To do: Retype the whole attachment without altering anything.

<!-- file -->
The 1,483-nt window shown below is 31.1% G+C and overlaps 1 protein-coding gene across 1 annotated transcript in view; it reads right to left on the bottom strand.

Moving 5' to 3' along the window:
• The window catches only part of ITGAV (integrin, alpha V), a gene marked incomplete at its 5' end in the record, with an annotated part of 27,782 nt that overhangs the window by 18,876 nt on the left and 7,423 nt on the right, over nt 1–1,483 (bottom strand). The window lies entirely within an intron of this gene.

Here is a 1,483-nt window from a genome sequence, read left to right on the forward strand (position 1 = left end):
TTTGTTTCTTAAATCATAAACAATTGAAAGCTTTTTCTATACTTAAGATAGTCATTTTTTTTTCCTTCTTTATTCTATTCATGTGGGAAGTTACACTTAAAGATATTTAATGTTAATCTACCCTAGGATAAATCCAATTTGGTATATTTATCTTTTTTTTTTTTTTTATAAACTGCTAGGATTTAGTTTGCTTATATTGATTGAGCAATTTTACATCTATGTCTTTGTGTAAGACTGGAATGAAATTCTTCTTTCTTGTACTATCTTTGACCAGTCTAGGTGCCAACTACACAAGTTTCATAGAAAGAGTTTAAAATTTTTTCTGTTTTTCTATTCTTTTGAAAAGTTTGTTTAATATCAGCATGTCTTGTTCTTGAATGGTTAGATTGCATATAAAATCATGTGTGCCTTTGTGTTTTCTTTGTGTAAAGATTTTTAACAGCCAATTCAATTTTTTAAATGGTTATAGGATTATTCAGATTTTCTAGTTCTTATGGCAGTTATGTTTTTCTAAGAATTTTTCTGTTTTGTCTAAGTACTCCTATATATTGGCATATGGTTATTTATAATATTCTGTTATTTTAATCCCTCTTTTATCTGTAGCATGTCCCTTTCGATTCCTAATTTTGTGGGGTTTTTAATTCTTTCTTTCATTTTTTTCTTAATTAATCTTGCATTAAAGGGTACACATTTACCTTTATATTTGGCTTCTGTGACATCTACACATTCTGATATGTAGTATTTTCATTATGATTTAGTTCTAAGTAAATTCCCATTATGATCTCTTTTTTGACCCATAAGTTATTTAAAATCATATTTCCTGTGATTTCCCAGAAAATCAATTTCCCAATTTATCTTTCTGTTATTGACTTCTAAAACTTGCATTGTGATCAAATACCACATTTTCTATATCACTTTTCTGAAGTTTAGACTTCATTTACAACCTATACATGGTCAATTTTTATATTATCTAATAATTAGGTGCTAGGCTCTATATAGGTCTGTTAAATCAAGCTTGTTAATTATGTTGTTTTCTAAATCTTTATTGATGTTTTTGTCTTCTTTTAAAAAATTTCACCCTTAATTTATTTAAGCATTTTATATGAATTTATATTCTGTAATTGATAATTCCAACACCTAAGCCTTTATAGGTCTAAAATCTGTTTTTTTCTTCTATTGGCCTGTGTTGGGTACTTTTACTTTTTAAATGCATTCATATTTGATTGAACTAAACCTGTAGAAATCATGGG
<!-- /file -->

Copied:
The 1,483-nt window shown below is 31.1% G+C and overlaps 1 protein-coding gene across 1 annotated transcript in view; it reads right to left on the bottom strand.

Moving 5' to 3' along the window:
• The window catches only part of ITGAV (integrin, alpha V), a gene marked incomplete at its 5' end in the record, with an annotated part of 27,782 nt that overhangs the window by 18,876 nt on the left and 7,423 nt on the right, over nt 1–1,483 (bottom strand). The window lies entirely within an intron of this gene.

Here is a 1,483-nt window from a genome sequence, read left to right on the forward strand (position 1 = left end):
TTTGTTTCTTAAATCATAAACAATTGAAAGCTTTTTCTATACTTAAGATAGTCATTTTTTTTTCCTTCTTTATTCTATTCATGTGGGAAGTTACACTTAAAGATATTTAATGTTAATCTACCCTAGGATAAATCCAATTTGGTATATTTATCTTTTTTTTTTTTTTTATAAACTGCTAGGATTTAGTTTGCTTATATTGATTGAGCAATTTTACATCTATGTCTTTGTGTAAGACTGGAATGAAATTCTTCTTTCTTGTACTATCTTTGACCAGTCTAGGTGCCAACTACACAAGTTTCATAGAAAGAGTTTAAAATTTTTTCTGTTTTTCTATTCTTTTGAAAAGTTTGTTTAATATCAGCATGTCTTGTTCTTGAATGGTTAGATTGCATATAAAATCATGTGTGCCTTTGTGTTTTCTTTGTGTAAAGATTTTTAACAGCCAATTCAATTTTTTAAATGGTTATAGGATTATTCAGATTTTCTAGTTCTTATGGCAGTTATGTTTTTCTAAGAATTTTTCTGTTTTGTCTAAGTACTCCTATATATTGGCATATGGTTATTTATAATATTCTGTTATTTTAATCCCTCTTTTATCTGTAGCATGTCCCTTTCGATTCCTAATTTTGTGGGGTTTTTAATTCTTTCTTTCATTTTTTTCTTAATTAATCTTGCATTAAAGGGTACACATTTACCTTTATATTTGGCTTCTGTGACATCTACACATTCTGATATGTAGTATTTTCATTATGATTTAGTTCTAAGTAAATTCCCATTATGATCTCTTTTTTGACCCATAAGTTATTTAAAATCATATTTCCTGTGATTTCCCAGAAAATCAATTTCCCAATTTATCTTTCTGTTATTGACTTCTAAAACTTGCATTGTGATCAAATACCACATTTTCTATATCACTTTTCTGAAGTTTAGACTTCATTTACAACCTATACATGGTCAATTTTTATATTATCTAATAATTAGGTGCTAGGCTCTATATAGGTCTGTTAAATCAAGCTTGTTAATTATGTTGTTTTCTAAATCTTTATTGATGTTTTTGTCTTCTTTTAAAAAATTTCACCCTTAATTTATTTAAGCATTTTATATGAATTTATATTCTGTAATTGATAATTCCAACACCTAAGCCTTTATAGGTCTAAAATCTGTTTTTTTCTTCTATTGGCCTGTGTTGGGTACTTTTACTTTTTAAATGCATTCATATTTGATTGAACTAAACCTGTAGAAATCATGGG